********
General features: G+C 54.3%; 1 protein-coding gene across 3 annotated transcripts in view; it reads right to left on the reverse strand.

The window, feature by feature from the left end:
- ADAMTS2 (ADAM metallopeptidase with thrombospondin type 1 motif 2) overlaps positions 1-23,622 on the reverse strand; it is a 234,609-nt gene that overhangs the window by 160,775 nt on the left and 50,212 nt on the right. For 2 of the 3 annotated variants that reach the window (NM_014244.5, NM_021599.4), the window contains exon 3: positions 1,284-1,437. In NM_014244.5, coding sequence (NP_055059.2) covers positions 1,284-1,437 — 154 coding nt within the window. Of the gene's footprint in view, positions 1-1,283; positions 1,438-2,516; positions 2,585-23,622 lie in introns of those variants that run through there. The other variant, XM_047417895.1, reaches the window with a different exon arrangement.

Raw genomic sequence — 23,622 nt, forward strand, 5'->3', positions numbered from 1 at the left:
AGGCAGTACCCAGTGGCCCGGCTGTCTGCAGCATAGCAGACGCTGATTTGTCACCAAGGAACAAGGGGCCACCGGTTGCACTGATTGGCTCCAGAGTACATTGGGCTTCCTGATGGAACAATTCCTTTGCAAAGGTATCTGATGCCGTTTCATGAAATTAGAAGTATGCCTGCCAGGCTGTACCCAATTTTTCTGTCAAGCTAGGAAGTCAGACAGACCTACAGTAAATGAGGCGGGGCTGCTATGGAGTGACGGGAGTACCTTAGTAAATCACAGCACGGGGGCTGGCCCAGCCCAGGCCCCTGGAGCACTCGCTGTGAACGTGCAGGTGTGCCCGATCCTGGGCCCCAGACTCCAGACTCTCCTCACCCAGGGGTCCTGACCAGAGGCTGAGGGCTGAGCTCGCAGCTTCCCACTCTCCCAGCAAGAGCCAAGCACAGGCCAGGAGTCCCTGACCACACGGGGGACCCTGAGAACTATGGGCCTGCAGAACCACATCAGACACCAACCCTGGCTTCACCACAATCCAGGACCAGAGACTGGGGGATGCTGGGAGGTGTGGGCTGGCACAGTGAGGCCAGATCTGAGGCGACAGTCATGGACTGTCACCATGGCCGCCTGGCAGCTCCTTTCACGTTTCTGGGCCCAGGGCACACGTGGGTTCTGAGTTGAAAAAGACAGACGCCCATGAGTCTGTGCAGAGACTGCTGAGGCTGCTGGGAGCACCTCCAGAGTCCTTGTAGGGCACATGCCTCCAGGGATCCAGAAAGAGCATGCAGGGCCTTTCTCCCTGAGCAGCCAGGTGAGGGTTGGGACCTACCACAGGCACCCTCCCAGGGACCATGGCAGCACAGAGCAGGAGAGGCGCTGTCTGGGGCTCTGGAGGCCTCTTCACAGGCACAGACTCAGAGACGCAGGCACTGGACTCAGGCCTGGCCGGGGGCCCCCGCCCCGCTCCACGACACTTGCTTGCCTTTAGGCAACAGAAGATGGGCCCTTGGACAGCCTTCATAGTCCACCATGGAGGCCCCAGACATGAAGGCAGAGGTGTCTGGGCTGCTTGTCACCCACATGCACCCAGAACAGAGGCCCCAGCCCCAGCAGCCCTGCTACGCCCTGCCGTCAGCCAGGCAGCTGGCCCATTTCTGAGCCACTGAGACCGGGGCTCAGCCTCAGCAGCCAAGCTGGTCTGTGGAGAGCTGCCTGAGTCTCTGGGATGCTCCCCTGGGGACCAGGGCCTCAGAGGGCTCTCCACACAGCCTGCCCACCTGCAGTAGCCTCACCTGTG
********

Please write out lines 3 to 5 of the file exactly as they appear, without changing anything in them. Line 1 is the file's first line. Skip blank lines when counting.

- ADAMTS2 (ADAM metallopeptidase with thrombospondin type 1 motif 2) overlaps positions 1-23,622 on the reverse strand; it is a 234,609-nt gene that overhangs the window by 160,775 nt on the left and 50,212 nt on the right. For 2 of the 3 annotated variants that reach the window (NM_014244.5, NM_021599.4), the window contains exon 3: positions 1,284-1,437. In NM_014244.5, coding sequence (NP_055059.2) covers positions 1,284-1,437 — 154 coding nt within the window. Of the gene's footprint in view, positions 1-1,283; positions 1,438-2,516; positions 2,585-23,622 lie in introns of those variants that run through there. The other variant, XM_047417895.1, reaches the window with a different exon arrangement.

Raw genomic sequence — 23,622 nt, forward strand, 5'->3', positions numbered from 1 at the left:
AGGCAGTACCCAGTGGCCCGGCTGTCTGCAGCATAGCAGACGCTGATTTGTCACCAAGGAACAAGGGGCCACCGGTTGCACTGATTGGCTCCAGAGTACATTGGGCTTCCTGATGGAACAATTCCTTTGCAAAGGTATCTGATGCCGTTTCATGAAATTAGAAGTATGCCTGCCAGGCTGTACCCAATTTTTCTGTCAAGCTAGGAAGTCAGACAGACCTACAGTAAATGAGGCGGGGCTGCTATGGAGTGACGGGAGTACCTTAGTAAATCACAGCACGGGGGCTGGCCCAGCCCAGGCCCCTGGAGCACTCGCTGTGAACGTGCAGGTGTGCCCGATCCTGGGCCCCAGACTCCAGACTCTCCTCACCCAGGGGTCCTGACCAGAGGCTGAGGGCTGAGCTCGCAGCTTCCCACTCTCCCAGCAAGAGCCAAGCACAGGCCAGGAGTCCCTGACCACACGGGGGACCCTGAGAACTATGGGCCTGCAGAACCACATCAGACACCAACCCTGGCTTCACCACAATCCAGGACCAGAGACTGGGGGATGCTGGGAGGTGTGGGCTGGCACAGTGAGGCCAGATCTGAGGCGACAGTCATGGACTGTCACCATGGCCGCCTGGCAGCTCCTTTCACGTTTCTGGGCCCAGGGCACACGTGGGTTCTGAGTTGAAAAAGACAGACGCCCATGAGTCTGTGCAGAGACTGCTGAGGCTGCTGGGAGCACCTCCAGAGTCCTTGTAGGGCACATGCCTCCAGGGATCCAGAAAGAGCATGCAGGGCCTTTCTCCCTGAGCAGCCAGGTGAGGGTTGGGACCTACCACAGGCACCCTCCCAGGGACCATGGCAGCACAGAGCAGGAGAGGCGCTGTCTGGGGCTCTGGAGGCCTCTTCACAGGCACAGACTCAGAGACGCAGGCACTGGACTCAGGCCTGGCCGGGGGCCCCCGCCCCGCTCCACGACACTTGCTTGCCTTTAGGCAACAGAAGATGGGCCCTTGGACAGCCTTCATAGTCCACCATGGAGGCCCCAGACATGAAGGCAGAGGTGTCTGGGCTGCTTGTCACCCACATGCACCCAGAACAGAGGCCCCAGCCCCAGCAGCCCTGCTACGCCCTGCCGTCAGCCAGGCAGCTGGCCCATTTCTGAGCCACTGAGACCGGGGCTCAGCCTCAGCAGCCAAGCTGGTCTGTGGAGAGCTGCCTGAGTCTCTGGGATGCTCCCCTGGGGACCAGGGCCTCAGAGGGCTCTCCACACAGCCTGCCCACCTGCAGTAGCCTCACCTGTG